Sunday, April 15, 2012

Be Proactive - How to Get Your Organisation to Recognise Your Hidden Talent and Untapped Potential

"Be Proactive - How to Get Your Organisation to Recognise Your Hidden Talent and Untapped Potential","What can you do about it?

* Be pro-active.
 Don't just sit around becoming jaded, disillusioned, disengaged and progressively more negative.
 It is also about you taking ownership of your career and professional development.
 Alternatively, use a mentor to help you explore how you can achieve advancement in the organisation.
 A mentor can be someone senior in the organisation or someone outside the organisation.
 Before you do that, however, do some work on and with yourself.
 Be prepared to explore your weaknesses and what challenges you, as well as expounding your strengths.
 In fact it is difficult to separate the personal and the professional.
 Your coach or mentor can be a very good resource in helping you do that.
 How might my manager be seeing me? How do I come across to others? What is my work or leadership or management style? Does the way I work and interact in the organisation lead people to believe I have talent and potential? Would it lead my manager to offer me opportunities over and beyond my present work? Check this out with other people you trust will give you an honest opinion.
 Get inside the head - and shoes - of your manager and your organisation.
 Watch and listen to him/her - not just to words and actions, but to what lies underneath.
 In Stephen Covey's famous book ""The Seven Habits of Highly Effective People"", his 5th habit is: Seek First to Understand and then To Be Understood.
 You will be more realistic about what your organization can offer you in terms of developing your talent and potential.

* When you have done all that preparation, you are ready to talk with your manager and let him/her know that you want to advance in the organisation and that if opportunities arise you want to be considered for them.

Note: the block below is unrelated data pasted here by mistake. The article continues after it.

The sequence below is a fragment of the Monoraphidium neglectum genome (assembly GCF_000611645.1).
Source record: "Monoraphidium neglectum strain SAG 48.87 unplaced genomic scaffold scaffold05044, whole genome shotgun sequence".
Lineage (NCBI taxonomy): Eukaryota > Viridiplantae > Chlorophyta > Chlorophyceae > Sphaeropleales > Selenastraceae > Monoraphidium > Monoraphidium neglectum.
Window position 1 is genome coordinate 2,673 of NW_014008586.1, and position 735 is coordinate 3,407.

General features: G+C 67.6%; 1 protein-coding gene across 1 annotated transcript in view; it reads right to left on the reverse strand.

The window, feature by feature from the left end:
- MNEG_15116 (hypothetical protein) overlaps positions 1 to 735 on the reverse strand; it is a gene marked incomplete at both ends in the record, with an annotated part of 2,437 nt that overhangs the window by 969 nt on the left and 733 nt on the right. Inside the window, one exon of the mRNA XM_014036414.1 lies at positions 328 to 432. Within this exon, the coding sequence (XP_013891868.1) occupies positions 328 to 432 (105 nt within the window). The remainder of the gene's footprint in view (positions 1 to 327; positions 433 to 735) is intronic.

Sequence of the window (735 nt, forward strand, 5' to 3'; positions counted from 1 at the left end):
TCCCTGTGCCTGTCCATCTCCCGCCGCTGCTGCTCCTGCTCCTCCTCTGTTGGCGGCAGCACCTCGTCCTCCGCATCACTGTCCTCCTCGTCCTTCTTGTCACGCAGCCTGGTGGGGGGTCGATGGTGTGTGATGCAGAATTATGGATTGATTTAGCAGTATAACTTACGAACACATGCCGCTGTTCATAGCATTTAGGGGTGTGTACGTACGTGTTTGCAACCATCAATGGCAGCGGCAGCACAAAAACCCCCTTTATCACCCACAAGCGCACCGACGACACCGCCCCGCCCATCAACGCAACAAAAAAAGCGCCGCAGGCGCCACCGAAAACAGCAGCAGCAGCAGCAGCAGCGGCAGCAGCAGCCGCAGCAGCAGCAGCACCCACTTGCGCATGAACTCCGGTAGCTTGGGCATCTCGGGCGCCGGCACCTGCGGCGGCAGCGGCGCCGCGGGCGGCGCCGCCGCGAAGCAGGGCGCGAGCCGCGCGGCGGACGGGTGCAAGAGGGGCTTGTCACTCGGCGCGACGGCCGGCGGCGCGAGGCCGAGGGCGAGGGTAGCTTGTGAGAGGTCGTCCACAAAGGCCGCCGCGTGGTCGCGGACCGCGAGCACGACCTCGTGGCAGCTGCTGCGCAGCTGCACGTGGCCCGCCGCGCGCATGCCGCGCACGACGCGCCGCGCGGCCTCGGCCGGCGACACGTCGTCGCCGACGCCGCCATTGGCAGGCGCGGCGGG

Talk with him/her about your strengths, but also where you are most challenged.
 Most importantly, listen and engage him/her.

* Gandhi once said: ""Be the change you want to see in your world.
 If you want your manager to change and to begin to recognise your talent and potential, don't wait for him/her to change and notice.
 Show your talent and potential in the organisation in as many ways as possible.
 These can also be great learning experiences.
 Working after hours on a work project that you quite consciously are doing for this reason is not much different than studying after hours for a new qualification.

* Ask if you can shadow someone in a particular role or project in your area of interest or development and learn what they do and how they do it.

* If there is a process that needs to be done on a regular basis but is always running to deadlines or done in an ad hoc manner, and is usually delegated to you by your manager, show initiative and devise a scheme to streamline the process and present it to him/her for consideration.
 The organisation may even support you in doing that by paying fees or approving study leave.
 Be engaged in the organisation at as many levels as possible.
 Attend functions where you are going to meet the people who can influence your career and development within the organization.
 People who have very good people and interpersonal skills, who can engage with the janitor, the cleaner and the receptionist just as easily as they can with board members, the CEO and executive staff, are highly sought after as leaders today.

* Develop your external networks.
 Join a subcommittee and make a real contribution.
 If your organisation doesn't recognise your talent and potential then you can guarantee someone else in your industry or professional group will and you'll be ""head-hunted"".

If you find yourself in this position, yet really would like to work for that organisation, then don't cut all ties when you move on.
 Somewhere along the line an opportunity may arise for you to return.
 You may even be invited to return.
 Once it was only schools and universities who had these.
 They have recognised the importance of maintaining contact with former employees, knowing that at some point they could rejoin their firms as valuable assets.